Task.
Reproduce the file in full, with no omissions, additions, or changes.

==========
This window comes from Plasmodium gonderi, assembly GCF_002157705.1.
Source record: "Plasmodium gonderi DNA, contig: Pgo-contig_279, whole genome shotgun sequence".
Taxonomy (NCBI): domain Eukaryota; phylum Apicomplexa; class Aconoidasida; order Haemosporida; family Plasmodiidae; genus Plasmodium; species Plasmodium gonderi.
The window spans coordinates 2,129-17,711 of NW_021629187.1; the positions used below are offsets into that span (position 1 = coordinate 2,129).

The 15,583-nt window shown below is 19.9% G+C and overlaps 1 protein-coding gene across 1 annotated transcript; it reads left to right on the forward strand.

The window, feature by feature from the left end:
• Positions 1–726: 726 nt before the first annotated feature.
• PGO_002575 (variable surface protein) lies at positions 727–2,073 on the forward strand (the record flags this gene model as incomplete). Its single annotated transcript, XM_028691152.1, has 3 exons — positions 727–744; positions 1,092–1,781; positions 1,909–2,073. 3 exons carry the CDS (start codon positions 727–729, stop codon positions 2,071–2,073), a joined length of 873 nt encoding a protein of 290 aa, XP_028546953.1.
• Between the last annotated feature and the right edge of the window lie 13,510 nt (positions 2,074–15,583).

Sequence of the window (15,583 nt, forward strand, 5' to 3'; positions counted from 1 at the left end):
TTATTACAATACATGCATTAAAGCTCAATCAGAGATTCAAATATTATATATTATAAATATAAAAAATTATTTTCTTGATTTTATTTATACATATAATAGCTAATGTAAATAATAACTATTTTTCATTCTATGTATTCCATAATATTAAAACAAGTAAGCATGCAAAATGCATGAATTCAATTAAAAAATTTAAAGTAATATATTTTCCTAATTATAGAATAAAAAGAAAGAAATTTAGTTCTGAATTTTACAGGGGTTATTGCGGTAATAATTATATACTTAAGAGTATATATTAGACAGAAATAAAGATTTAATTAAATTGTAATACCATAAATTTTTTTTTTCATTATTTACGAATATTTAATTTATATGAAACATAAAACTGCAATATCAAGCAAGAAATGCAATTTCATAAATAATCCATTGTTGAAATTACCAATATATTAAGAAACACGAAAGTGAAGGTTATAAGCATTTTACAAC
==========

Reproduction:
This window comes from Plasmodium gonderi, assembly GCF_002157705.1.
Source record: "Plasmodium gonderi DNA, contig: Pgo-contig_279, whole genome shotgun sequence".
Taxonomy (NCBI): domain Eukaryota; phylum Apicomplexa; class Aconoidasida; order Haemosporida; family Plasmodiidae; genus Plasmodium; species Plasmodium gonderi.
The window spans coordinates 2,129-17,711 of NW_021629187.1; the positions used below are offsets into that span (position 1 = coordinate 2,129).

The 15,583-nt window shown below is 19.9% G+C and overlaps 1 protein-coding gene across 1 annotated transcript; it reads left to right on the forward strand.

The window, feature by feature from the left end:
• Positions 1–726: 726 nt before the first annotated feature.
• PGO_002575 (variable surface protein) lies at positions 727–2,073 on the forward strand (the record flags this gene model as incomplete). Its single annotated transcript, XM_028691152.1, has 3 exons — positions 727–744; positions 1,092–1,781; positions 1,909–2,073. 3 exons carry the CDS (start codon positions 727–729, stop codon positions 2,071–2,073), a joined length of 873 nt encoding a protein of 290 aa, XP_028546953.1.
• Between the last annotated feature and the right edge of the window lie 13,510 nt (positions 2,074–15,583).

Sequence of the window (15,583 nt, forward strand, 5' to 3'; positions counted from 1 at the left end):
TTATTACAATACATGCATTAAAGCTCAATCAGAGATTCAAATATTATATATTATAAATATAAAAAATTATTTTCTTGATTTTATTTATACATATAATAGCTAATGTAAATAATAACTATTTTTCATTCTATGTATTCCATAATATTAAAACAAGTAAGCATGCAAAATGCATGAATTCAATTAAAAAATTTAAAGTAATATATTTTCCTAATTATAGAATAAAAAGAAAGAAATTTAGTTCTGAATTTTACAGGGGTTATTGCGGTAATAATTATATACTTAAGAGTATATATTAGACAGAAATAAAGATTTAATTAAATTGTAATACCATAAATTTTTTTTTTCATTATTTACGAATATTTAATTTATATGAAACATAAAACTGCAATATCAAGCAAGAAATGCAATTTCATAAATAATCCATTGTTGAAATTACCAATATATTAAGAAACACGAAAGTGAAGGTTATAAGCATTTTACAAC